If you’ve read some of the Media & Entertainment news headlines lately, you’ve probably noticed that everything is about OTT: New services, new business models, more content becoming available, and more people cutting the cord.  You may have even heard that broadcast TV is dead.  But is it?  Despite the growing trend of cable-cutters and Internet-only subscribers, the majority of television watched still comes from Cable and Satellite sources.

Broadcast TV channels are fighting back with new technologies for over the air broadcast, and the traditional Cable and Satellite TV providers are also not standing still in face of the growing tsunami of video over the Internet.  So let’s review the current and upcoming developments in broadcast television, and their potential impact on the industry.

ATSC 3.0

ATSC 3.0 is the next generation broadcast TV standard in the US, which is a significant step from the current ATSC 1.0 standard used for digital HD over-the-air broadcasts, and is not backwards-compatible with it.  It’s an all-IP based broadcast platform, that lets broadcasters transmit not only video, but also any other content to subscribers, enabling a variety of “push” applications such as stored advertising, software updates, emergency information and more.  ATSC 3.0 enables broadcast to a variety of devices, from smartphones to tablets to large screen TVs, at various resolutions from SD to Ultra HD (4K). MPEG-DASH is used as the delivery protocol, and HEVC is the selected codec, providing highly efficient delivery of high quality video.  The ATSC committee is also considering the option to use “scalable” video delivery, with a base layer of HD received by certain devices (such as tablets and small TVs), and an enhancement layer that provides extra information on top of the HD layer for UHD content, delivered to larger TVs.

In contrast to the current nature of video over IP delivery, which is unicast (a separate stream delivered to each viewer), the video over IP under the ATSC 3.0 standard is broadcast, meaning that a single channel can be received by millions of viewers at the same time, and the number of viewers does not impact the viewing quality.  So re-buffering and service interruptions due to high usage, are non-existent and these broadcasts of course don’t count towards your Internet data cap… The ATSC 3.0 specification is expected to be finalized in 2017, with initial services rolling out in 2018-2020.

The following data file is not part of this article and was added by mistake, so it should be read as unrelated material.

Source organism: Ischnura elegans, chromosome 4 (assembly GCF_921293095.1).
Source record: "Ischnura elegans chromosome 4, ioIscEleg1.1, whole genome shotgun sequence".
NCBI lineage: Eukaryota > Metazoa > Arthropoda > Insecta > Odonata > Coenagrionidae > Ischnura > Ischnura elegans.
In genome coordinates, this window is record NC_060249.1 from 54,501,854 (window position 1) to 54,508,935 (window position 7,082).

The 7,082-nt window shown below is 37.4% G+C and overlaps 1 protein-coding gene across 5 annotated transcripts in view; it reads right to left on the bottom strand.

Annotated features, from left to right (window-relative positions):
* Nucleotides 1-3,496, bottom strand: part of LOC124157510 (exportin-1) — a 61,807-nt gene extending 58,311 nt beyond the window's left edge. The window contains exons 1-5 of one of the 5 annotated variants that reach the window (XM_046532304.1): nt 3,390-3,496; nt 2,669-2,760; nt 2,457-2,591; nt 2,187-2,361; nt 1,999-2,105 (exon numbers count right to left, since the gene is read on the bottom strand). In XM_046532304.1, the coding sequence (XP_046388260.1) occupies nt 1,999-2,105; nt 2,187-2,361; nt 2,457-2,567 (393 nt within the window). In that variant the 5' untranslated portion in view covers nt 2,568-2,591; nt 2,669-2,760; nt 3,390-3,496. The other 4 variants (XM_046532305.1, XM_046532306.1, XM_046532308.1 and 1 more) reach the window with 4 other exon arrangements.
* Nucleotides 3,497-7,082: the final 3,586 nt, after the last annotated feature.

HbbTV (Hybrid broadcast broadband TV) is a global initiative and European standard for harmonizing the delivery of broadcast, IPTV and broadband entertainment services to consumers through television, set-top boxes and multi-screen devices. The vision of HbbTV is that a single hybrid set-top box can enable viewers to access all the forms of media entertainment: Traditional over-the-air broadcast TV, video-on-demand, cloud DVR, OTT (over-the-top) video services, and personal content from their computers and from the cloud. Hybrid applications are also possible, for example a traditional broadcast channel can trigger launching an app, which provides additional information such a sports statistics, movie and actor information, or offer program-related purchases.

Over 30 countries have deployed HbbTV services so far, but it seems that this standard could face tough competition from Smart TVs and plug-in streamers such as Amazon Fire TV, Google Chromecast and Apple TV, which all feature video apps from major OTT providers, as well as TV Everywhere apps from Cable and Satellite providers.


DOCSIS (Data Over Cable Service Interface Specification) is the standard that enables sending data packets over the Cable infrastructure, which was originally designed to deliver video.  This standard enables your Cable company to provide you with Internet connectivity and voice services through a Cable Modem device.  DOCSIS 3.1 is the latest version of this standard, supporting a data capacity of up to 10 Gigabit per second downstream, and 1 Gigabit per second upstream.  Comcast has started test deployments of DOSCSIS 3.1 in Philadelphia last year, and plans to expand the service to several US cities in 2016. 

The main motivation of Cable providers to adopt DOCSIS 3.1 is providing higher Internet capacity to their subscribers, and competing with alternative Internet offerings such as Fiber To The Home (FTTH).  DOCSIS 3.1 doesn’t require new infrastructure in the home, and utilizes the existing coax cables for reaching top speeds.  The extended capacity can then be used to deliver 4K video or VR (360-degree) video at high qualities, meeting the demands of today’s video viewers.  So while DOCSIS 3.1 can perhaps drive users to cut the Cable  provider’s video package, it will hook them more strongly on the Cable provider’s Internet package, and is an essential tool in their fight for customer retention.

As you can see, we are now in an era of constant transition in this market, and large-scale battles between traditional broadcast TV channels, Cable and Satellite providers, and the new Internet/Media giants such as Google, Amazon, Apple and Netflix.  It will take some time for the dust to settle and for new models of video consumption to dominate our living room, but indeed these are interesting times for the broadcast video industry.